Five Reasons to Make the Drive to Long Beach (Even Though It Ain't OC)

I know you guys get a little riled up when we spend too much time talking about Long Beach, but come on, it's closer to most of Orange County than most of Orange County is. And really, it's a very nice city with a lot of great food (as now LA Weekly Food Editor Sarah Bennett reviewed in her wonderful column of old, Long Beach Lunch).

So, to make it easier on all of you, I've shoved five of the best things about LBC consumables into one little list. Hopefully, you'll see it's worth making the drive.


5. Seoulmate

Edwin-approved, Seoulmate is some of the best Korean-Mexican fusion in Southern California, in my opinion trumping Kogi easily. The secret's in the flour tortilla that hugs each burrito. It's one of the best I've eaten, pliable and durable while still soft and crispy in all of the right places. And that's very important because the burritos can get obscene, especially after adding extras like avocado and fried eggs.

We're talking burritos that top Chipotle's gargantuan offerings, but also burritos that won't leave any leftovers, because they're just so damn good.

4. The Big Catch

Orange County's got the whole Vietnamese-Cajun thing on lock, but if there's one thing that Long Beach's Big Catch has going for it, it's the happy hour specials. Yes, the shell fish is fine, and the pasta and fried rice are wonderful, but just take a look at the happy hour menu.

There's only two things on it: the requisite “Draft Beer & Wine 4”, of course, but more importantly, “Oyster 1.25”. And they're the best dollar-twenty-five oyster you'll ever eat. They're not the giant ocean boogers you get on “power hour” at Morton's. They're petite, with a mellow sweetness that's delightful to slurp. Edwin calls them Paradise and Fanny Bay. I call them delicious.
3. San Pedro Saturday Morning Fish Market

Early Saturday morning at the #SanPedro Ports O'Call fish market

A video posted by Gregory Yuen Yee (@gregoryyyee) on

Okay, this one's just outside of Long Beach, but it's worth the trip 3:00-a.m.-Saturday-morning trip. It's an odyssey to the building at the corner of 22nd Street and Signal Place , but you'll find yourself at one of the best real fish markets in Southern California. There, between 3 a.m. to about 7 a.m., you'll score some of the best deals on seafood you've ever seen.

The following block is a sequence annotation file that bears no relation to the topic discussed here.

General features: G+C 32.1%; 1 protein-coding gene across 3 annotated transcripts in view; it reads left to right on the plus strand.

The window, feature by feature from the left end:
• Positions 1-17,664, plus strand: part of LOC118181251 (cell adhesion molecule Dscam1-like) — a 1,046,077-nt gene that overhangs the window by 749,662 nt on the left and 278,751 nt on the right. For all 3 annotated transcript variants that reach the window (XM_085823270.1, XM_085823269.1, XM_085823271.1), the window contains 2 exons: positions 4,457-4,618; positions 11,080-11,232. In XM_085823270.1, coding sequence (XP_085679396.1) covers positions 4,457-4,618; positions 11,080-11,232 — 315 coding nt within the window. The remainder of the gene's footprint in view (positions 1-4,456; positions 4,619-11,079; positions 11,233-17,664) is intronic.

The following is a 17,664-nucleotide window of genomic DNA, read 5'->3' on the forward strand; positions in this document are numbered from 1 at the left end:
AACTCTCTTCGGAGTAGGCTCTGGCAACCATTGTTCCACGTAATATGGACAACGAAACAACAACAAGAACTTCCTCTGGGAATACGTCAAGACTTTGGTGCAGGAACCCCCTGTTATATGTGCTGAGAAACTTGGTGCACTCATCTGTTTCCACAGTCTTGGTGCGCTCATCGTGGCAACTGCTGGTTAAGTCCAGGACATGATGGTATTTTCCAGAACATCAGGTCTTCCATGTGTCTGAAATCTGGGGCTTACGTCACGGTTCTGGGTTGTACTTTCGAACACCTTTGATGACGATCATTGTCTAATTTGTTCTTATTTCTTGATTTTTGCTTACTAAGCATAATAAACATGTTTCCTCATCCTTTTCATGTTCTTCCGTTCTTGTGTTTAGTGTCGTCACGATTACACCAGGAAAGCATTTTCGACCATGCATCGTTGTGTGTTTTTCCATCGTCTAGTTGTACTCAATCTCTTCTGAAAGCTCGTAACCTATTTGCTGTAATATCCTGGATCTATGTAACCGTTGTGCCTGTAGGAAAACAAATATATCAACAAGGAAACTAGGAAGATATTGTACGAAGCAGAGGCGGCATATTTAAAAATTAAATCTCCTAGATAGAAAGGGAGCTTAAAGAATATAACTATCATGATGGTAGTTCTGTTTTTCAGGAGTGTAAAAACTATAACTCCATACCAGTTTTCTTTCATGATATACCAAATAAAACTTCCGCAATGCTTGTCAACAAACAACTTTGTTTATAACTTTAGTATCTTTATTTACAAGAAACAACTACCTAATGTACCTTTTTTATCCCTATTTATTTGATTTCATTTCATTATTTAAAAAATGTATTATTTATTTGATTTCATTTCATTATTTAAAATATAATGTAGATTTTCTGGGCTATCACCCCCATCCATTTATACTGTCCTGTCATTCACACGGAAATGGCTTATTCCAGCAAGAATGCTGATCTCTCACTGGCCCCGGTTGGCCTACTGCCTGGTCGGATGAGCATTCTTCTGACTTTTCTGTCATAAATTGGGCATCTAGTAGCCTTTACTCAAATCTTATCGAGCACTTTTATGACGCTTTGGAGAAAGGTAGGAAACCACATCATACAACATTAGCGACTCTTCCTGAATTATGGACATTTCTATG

I'm talking sashimi-grade tuna and endless amounts of shellfish and mollusks for close to half the price you're used to seeing in grocery stores. The only problem being, you can't really predict what's going to be there. Oh, and don't wear flip flops — the floors always got some fish gunk on 'em.

2. Beachwood Barbecue

You shouldn't be coming to Beachwood for the barbecue. It's fine, but it's like going to the Bruery for the food trucks that are parked outside; yeah, it's good, but there's better stuff right there.

The reason you should make it out to Beachwood, which won a gold medal at the Great American Beer Festival, is because its beer selection is one of the best samplings of California beer.. anywhere. You can get close at Native Son Alehouse in Santa Ana, but apart from that there's nothing.

And while you could just go to the Seal Beach location, you'd be missing out on some fancy special events like Beer Paper LA's anniversary. Now, to wait for their spontaneous fermentation facility to open…

1. Robert Earls Barbecue

Now this is where you should be going for barbecue. This is the best Texas-style I've found in Southern California, with really good ribs to boot. It's a drive, sure, but this is the most worth-it of all the drives on this list.

And now, our 2014 Best Of blurb:

It may be kind of far from most of Orange County, but the inclusion of Robert Earl's BBQ in Long Beach on this list is necessary because of one thing: It's the best damn Texas-style barbecue you can get in a less-than-hundred-mile radius (possibly even more, honestly). The brisket is the main draw, cooked for hours in a backyard setup, which rests permanently behind the building. The smoke pierces so far into the meat that you may not realize a smoke ring even exists. The ribs–both pork and beef–are also great, especially when you peel the meat off the bone and dip it into the sauce that you can and should get on the side. But protein aside, what holds the food together is the stellar sides you get with each meal. Surprise: They're vegetarian, but the mac and cheese (Earl's wife's recipe) is full of love, the greens are tender and savory, the beans spot-on, and everything else just perfect. Heck, you don't even need napkins–that's what the slices of white bread are for.

Follow Stick a Fork In It on Twitter @ocweeklyfood or on Facebook! And don't forget to download our free Best Of App here!

You can also follow Charles Lam on Twitter @charlesnlam and Instagram @charlesnlam. He's less sardonic there, we swear.

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